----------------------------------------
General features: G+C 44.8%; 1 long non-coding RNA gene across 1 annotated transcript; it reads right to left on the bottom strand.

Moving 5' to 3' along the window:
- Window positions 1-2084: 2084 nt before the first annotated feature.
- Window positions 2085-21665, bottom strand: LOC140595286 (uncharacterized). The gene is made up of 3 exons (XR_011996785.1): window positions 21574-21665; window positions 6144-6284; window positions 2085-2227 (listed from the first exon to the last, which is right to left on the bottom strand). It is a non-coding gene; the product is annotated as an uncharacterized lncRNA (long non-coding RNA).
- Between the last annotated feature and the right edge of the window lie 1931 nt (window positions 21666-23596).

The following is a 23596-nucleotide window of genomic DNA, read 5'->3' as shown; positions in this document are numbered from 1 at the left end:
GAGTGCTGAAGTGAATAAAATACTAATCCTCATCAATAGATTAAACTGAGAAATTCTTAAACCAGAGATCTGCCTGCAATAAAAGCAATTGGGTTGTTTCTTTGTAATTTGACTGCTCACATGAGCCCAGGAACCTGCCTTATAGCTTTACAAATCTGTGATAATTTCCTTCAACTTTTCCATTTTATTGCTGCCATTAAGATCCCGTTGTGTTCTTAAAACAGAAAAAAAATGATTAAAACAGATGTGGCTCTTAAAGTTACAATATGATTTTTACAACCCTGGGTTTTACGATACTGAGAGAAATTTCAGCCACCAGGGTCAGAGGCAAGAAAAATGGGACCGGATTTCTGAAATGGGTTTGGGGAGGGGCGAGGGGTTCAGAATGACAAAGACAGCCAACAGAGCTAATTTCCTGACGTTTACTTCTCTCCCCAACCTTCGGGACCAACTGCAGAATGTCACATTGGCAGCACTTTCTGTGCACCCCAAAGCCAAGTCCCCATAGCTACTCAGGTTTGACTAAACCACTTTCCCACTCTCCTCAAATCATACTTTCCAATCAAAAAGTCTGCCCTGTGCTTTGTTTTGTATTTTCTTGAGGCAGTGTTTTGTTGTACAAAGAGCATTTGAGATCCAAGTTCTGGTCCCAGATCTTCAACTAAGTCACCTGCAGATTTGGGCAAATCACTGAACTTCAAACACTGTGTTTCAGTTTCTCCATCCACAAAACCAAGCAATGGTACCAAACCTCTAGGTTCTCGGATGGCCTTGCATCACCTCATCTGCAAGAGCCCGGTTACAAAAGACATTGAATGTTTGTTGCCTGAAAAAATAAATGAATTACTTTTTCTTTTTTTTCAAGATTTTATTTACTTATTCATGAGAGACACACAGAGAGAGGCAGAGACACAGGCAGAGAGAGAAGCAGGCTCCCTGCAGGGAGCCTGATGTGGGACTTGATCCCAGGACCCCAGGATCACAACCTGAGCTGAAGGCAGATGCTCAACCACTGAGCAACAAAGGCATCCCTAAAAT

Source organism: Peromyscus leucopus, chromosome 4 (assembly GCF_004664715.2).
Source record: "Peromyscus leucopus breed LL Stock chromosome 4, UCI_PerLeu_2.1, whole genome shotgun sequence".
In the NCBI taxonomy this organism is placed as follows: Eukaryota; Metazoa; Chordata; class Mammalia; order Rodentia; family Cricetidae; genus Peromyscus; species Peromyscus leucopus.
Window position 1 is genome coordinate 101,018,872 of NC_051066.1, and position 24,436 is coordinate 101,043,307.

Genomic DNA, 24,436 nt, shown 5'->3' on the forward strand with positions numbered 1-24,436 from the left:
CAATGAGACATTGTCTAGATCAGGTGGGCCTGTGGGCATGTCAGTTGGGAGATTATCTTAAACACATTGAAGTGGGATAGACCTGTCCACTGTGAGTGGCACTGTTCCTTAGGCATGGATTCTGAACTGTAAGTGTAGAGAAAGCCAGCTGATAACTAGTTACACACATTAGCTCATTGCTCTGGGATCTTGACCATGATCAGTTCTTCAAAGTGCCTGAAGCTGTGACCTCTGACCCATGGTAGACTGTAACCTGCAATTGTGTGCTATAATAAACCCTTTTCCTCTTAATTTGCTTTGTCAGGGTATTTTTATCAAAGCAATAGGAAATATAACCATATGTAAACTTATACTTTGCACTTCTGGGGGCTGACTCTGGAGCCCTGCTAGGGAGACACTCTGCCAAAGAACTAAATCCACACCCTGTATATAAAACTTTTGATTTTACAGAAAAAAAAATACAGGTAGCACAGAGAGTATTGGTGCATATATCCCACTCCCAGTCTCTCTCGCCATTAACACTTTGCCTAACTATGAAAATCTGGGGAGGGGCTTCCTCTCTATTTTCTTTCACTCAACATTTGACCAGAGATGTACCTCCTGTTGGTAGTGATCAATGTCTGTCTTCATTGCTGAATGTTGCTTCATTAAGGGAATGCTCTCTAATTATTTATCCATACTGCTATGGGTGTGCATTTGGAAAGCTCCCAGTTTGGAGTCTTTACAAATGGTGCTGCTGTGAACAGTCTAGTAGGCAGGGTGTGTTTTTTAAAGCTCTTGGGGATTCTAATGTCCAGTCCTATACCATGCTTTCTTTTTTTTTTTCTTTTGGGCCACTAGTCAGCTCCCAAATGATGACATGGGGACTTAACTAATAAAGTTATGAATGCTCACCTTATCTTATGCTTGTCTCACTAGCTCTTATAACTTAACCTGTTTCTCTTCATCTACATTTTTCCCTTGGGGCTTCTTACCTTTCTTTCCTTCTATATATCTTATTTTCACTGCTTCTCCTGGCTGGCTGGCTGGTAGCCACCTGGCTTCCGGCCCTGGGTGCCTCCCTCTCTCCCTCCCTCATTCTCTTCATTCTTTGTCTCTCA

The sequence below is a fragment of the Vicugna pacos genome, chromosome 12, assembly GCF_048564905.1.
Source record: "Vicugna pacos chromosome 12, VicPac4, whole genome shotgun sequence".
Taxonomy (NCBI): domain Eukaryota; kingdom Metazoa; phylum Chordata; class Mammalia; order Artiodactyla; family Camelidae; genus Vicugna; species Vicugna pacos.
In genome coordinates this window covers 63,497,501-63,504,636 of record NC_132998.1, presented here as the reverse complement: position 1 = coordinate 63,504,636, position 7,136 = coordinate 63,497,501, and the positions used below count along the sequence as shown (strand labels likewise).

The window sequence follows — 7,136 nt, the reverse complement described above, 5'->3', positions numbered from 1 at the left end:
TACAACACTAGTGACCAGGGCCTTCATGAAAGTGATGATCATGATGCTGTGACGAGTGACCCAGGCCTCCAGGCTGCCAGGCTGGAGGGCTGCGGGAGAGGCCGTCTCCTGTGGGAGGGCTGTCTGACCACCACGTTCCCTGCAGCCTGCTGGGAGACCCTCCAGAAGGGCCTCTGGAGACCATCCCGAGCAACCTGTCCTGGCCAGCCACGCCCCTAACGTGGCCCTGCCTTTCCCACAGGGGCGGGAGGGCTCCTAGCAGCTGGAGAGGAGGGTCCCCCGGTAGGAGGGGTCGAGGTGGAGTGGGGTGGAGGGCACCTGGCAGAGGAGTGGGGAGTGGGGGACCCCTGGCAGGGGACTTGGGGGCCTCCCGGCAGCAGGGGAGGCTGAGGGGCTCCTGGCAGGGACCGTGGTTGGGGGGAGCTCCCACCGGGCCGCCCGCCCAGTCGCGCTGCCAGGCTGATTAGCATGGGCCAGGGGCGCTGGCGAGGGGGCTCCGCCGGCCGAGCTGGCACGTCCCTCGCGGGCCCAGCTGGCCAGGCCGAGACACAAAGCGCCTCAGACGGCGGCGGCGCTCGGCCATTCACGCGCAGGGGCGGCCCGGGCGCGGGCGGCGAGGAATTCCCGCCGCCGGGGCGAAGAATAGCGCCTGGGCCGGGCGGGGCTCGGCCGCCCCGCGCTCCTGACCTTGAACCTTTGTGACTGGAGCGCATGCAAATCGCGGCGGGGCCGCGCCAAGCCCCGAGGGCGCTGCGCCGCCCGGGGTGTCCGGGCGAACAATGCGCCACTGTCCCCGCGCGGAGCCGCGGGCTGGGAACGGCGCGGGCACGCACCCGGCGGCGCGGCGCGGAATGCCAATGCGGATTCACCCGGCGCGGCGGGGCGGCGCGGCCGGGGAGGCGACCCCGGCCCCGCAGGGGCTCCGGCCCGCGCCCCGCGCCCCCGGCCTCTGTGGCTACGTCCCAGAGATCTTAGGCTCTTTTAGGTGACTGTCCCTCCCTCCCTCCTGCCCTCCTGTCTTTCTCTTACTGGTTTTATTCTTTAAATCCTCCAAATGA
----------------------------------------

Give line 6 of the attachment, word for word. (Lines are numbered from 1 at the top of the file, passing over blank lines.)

The following is a 23596-nucleotide window of genomic DNA, read 5'->3' as shown; positions in this document are numbered from 1 at the left end: